Indian Man Fights Back After Wrongful Conviction

The state of Indiana is finding itself in the cross hairs of a lawsuit filed by a former inmate, Keith Cooper. The lawsuit is for the time he spent in prison, and he has a good chance considering he is the first person in Indiana’s history who has ever been pardoned for being innocent.

Cooper was convicted of armed robbery which caused him to spend a decade in prison. Cooper is now fifty years old, and living as a free man. His case came into the spotlight when Vice President Mike Pence, who was then serving as the governor of Indiana, received Coopers file with unanimous recommendations from the state parole board for exoneration and still declined to issue a pardon for Cooper.

Following Trumps win and Pence’s move to the White House, his predecessor, Eric Holcomb, quickly granted Cooper’s pardon which made him the very first man in the history of the state of Indiana to be pardoned for innocents. Cooper invested a lot of time in this pardon, six years of waiting for the pardon from the parole board followed by three years of waiting for the governor’s office to act on said pardon.

Now that Cooper is a free man, he has filed a complaint against the City of Elkhart, Indiana as well as the local police department stating that they manufactured and create evidence against him to create his guilt. Cooper was convicted of a 1996 robbery where one man was shot. Twelve years after the incident, in 2008, two key witnesses in the original trial, Michael Kershner and his mother Nona Canell, both gave statements that were recorded stating they had misidentified Cooper in the crime. Canell even stated that during the investigation she had even requested to see a suspect lineup but the Steve Rezutka, the lead detective on the case, told her there was no need because they had the right man. In 2006 DNA evidence even put another man at the scene, and the state court judge who had originally sentence Cooper offered him a deal for resentencing him for time served. Cooper was freed at that time but was still a convicted felon.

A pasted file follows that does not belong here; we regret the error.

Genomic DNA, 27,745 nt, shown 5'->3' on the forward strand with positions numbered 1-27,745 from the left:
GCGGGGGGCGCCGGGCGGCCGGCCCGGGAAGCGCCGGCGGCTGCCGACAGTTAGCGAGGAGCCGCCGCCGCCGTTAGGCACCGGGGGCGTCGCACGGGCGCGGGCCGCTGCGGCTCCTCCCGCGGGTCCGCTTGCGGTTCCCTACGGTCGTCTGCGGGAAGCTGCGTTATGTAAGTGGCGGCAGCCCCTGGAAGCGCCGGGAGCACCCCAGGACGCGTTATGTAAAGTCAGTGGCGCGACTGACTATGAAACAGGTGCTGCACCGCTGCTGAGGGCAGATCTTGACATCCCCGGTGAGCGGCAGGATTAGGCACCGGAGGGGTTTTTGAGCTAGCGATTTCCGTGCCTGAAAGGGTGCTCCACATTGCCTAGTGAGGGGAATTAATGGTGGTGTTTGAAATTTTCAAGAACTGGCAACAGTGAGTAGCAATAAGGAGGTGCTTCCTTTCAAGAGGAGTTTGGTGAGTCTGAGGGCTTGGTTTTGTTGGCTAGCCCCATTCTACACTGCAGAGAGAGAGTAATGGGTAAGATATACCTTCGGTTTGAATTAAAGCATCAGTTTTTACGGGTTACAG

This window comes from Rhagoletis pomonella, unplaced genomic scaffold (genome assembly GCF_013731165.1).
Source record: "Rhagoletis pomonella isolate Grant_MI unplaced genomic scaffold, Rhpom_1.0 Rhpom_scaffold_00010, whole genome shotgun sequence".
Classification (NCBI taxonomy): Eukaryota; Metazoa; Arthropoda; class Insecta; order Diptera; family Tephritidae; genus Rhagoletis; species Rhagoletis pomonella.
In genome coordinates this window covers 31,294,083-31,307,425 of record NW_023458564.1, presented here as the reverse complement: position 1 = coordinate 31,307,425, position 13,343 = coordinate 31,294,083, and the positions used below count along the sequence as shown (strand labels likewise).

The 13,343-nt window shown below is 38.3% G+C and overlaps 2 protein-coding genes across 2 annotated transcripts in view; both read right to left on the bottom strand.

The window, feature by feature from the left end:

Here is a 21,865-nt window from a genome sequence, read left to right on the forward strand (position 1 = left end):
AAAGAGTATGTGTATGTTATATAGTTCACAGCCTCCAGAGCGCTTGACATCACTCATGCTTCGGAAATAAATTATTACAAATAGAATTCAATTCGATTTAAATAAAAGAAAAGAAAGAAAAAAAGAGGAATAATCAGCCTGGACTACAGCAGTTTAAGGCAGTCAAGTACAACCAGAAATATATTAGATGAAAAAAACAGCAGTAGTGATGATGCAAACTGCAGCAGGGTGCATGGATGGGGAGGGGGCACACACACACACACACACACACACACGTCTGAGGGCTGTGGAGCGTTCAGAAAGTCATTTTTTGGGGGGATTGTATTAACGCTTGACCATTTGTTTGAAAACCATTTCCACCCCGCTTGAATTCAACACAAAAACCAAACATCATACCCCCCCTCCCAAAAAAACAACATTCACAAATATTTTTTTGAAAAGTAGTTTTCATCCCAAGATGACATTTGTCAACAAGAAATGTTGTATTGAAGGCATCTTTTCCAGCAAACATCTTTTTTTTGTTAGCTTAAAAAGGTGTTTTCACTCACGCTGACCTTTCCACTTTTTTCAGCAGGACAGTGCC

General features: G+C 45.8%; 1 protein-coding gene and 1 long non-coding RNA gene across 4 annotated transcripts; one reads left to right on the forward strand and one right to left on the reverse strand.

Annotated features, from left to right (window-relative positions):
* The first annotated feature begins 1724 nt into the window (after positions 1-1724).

Five years later, Cooper filed a petition to have the crime he did not commit expunged from his record. After three years, the state parole board finally voted unanimously that Cooper be pardoned and sent the recommendation to Governor Mike Pence. Pence then did not act on the pardon for two years. In the summer of 2016, while Pence was campaigning with Trump for the Presidency, he had a letter sent to Cooper stating that to his knowledge, Cooper had not filed a petition with the Elkhart County court to determine weather post-conviction relief was available, the letter also stated that Pence would not be acting on the pardon.

Cooper spent years fighting to regain his good name, and it was well worth the effort because he has now restored his reputation. His lawsuit is pending, and while it does not name the governor in it, it does specifically name Rezutko, the investigator in the robbery, for maliciously prosecuting Cooper with false evidence. Cooper states that due to all this, he now suffers from depression as well as PTSD. If you would like to have a more detailed run down of the case, head to Buzzfeed.

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